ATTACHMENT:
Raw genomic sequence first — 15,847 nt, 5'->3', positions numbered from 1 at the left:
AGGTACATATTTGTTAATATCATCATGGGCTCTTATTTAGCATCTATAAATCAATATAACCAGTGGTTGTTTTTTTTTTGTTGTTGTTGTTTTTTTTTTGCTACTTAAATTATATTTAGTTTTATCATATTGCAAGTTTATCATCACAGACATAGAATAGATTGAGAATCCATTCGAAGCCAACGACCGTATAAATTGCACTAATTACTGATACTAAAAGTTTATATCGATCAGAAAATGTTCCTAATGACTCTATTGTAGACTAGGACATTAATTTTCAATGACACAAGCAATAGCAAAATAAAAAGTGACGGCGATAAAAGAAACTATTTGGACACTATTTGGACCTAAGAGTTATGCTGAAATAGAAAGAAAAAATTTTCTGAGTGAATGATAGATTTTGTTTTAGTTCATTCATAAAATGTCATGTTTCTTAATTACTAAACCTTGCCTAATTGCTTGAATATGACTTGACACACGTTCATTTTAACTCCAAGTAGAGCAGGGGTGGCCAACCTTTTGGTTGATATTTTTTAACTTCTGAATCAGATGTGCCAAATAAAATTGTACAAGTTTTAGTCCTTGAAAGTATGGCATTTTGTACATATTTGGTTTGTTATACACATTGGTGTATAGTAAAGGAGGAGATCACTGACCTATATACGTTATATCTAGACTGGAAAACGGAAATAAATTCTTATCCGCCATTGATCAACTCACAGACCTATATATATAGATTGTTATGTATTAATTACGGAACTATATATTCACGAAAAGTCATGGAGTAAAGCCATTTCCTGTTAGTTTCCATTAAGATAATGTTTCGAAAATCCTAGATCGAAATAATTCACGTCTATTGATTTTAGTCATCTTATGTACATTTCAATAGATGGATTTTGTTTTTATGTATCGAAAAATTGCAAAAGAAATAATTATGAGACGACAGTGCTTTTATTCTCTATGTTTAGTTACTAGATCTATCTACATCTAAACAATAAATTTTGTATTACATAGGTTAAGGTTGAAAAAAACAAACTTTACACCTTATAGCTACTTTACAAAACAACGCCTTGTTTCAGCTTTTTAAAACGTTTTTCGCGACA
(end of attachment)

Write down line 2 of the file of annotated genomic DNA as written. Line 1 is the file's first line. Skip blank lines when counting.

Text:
AGGTACATATTTGTTAATATCATCATGGGCTCTTATTTAGCATCTATAAATCAATATAACCAGTGGTTGTTTTTTTTTTGTTGTTGTTGTTTTTTTTTTGCTACTTAAATTATATTTAGTTTTATCATATTGCAAGTTTATCATCACAGACATAGAATAGATTGAGAATCCATTCGAAGCCAACGACCGTATAAATTGCACTAATTACTGATACTAAAAGTTTATATCGATCAGAAAATGTTCCTAATGACTCTATTGTAGACTAGGACATTAATTTTCAATGACACAAGCAATAGCAAAATAAAAAGTGACGGCGATAAAAGAAACTATTTGGACACTATTTGGACCTAAGAGTTATGCTGAAATAGAAAGAAAAAATTTTCTGAGTGAATGATAGATTTTGTTTTAGTTCATTCATAAAATGTCATGTTTCTTAATTACTAAACCTTGCCTAATTGCTTGAATATGACTTGACACACGTTCATTTTAACTCCAAGTAGAGCAGGGGTGGCCAACCTTTTGGTTGATATTTTTTAACTTCTGAATCAGATGTGCCAAATAAAATTGTACAAGTTTTAGTCCTTGAAAGTATGGCATTTTGTACATATTTGGTTTGTTATACACATTGGTGTATAGTAAAGGAGGAGATCACTGACCTATATACGTTATATCTAGACTGGAAAACGGAAATAAATTCTTATCCGCCATTGATCAACTCACAGACCTATATATATAGATTGTTATGTATTAATTACGGAACTATATATTCACGAAAAGTCATGGAGTAAAGCCATTTCCTGTTAGTTTCCATTAAGATAATGTTTCGAAAATCCTAGATCGAAATAATTCACGTCTATTGATTTTAGTCATCTTATGTACATTTCAATAGATGGATTTTGTTTTTATGTATCGAAAAATTGCAAAAGAAATAATTATGAGACGACAGTGCTTTTATTCTCTATGTTTAGTTACTAGATCTATCTACATCTAAACAATAAATTTTGTATTACATAGGTTAAGGTTGAAAAAAACAAACTTTACACCTTATAGCTACTTTACAAAACAACGCCTTGTTTCAGCTTTTTAAAACGTTTTTCGCGACA